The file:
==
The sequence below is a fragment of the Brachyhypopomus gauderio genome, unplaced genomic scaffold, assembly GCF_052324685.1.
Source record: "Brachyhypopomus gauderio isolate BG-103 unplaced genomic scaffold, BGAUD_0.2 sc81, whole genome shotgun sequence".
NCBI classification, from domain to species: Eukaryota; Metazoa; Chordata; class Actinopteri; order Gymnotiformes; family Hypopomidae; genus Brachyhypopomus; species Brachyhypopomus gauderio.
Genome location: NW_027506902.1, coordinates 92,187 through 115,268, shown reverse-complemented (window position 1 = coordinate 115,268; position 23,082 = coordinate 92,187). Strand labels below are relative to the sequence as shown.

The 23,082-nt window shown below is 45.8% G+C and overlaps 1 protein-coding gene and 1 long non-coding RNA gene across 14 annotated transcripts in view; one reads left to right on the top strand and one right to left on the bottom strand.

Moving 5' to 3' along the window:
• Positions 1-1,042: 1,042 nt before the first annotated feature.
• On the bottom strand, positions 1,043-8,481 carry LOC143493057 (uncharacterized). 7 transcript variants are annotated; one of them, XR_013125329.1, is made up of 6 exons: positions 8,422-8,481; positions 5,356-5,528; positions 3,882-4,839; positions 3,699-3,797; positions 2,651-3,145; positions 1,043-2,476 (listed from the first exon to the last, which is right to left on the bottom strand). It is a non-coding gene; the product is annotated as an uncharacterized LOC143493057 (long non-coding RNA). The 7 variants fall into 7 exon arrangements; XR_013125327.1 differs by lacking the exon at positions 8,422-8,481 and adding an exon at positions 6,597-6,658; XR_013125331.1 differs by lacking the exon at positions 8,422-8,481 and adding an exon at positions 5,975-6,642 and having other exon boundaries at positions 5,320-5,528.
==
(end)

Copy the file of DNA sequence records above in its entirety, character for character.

The sequence below is a fragment of the Brachyhypopomus gauderio genome, unplaced genomic scaffold, assembly GCF_052324685.1.
Source record: "Brachyhypopomus gauderio isolate BG-103 unplaced genomic scaffold, BGAUD_0.2 sc81, whole genome shotgun sequence".
NCBI classification, from domain to species: Eukaryota; Metazoa; Chordata; class Actinopteri; order Gymnotiformes; family Hypopomidae; genus Brachyhypopomus; species Brachyhypopomus gauderio.
Genome location: NW_027506902.1, coordinates 92,187 through 115,268, shown reverse-complemented (window position 1 = coordinate 115,268; position 23,082 = coordinate 92,187). Strand labels below are relative to the sequence as shown.

The 23,082-nt window shown below is 45.8% G+C and overlaps 1 protein-coding gene and 1 long non-coding RNA gene across 14 annotated transcripts in view; one reads left to right on the top strand and one right to left on the bottom strand.

Moving 5' to 3' along the window:
• Positions 1-1,042: 1,042 nt before the first annotated feature.
• On the bottom strand, positions 1,043-8,481 carry LOC143493057 (uncharacterized). 7 transcript variants are annotated; one of them, XR_013125329.1, is made up of 6 exons: positions 8,422-8,481; positions 5,356-5,528; positions 3,882-4,839; positions 3,699-3,797; positions 2,651-3,145; positions 1,043-2,476 (listed from the first exon to the last, which is right to left on the bottom strand). It is a non-coding gene; the product is annotated as an uncharacterized LOC143493057 (long non-coding RNA). The 7 variants fall into 7 exon arrangements; XR_013125327.1 differs by lacking the exon at positions 8,422-8,481 and adding an exon at positions 6,597-6,658; XR_013125331.1 differs by lacking the exon at positions 8,422-8,481 and adding an exon at positions 5,975-6,642 and having other exon boundaries at positions 5,320-5,528.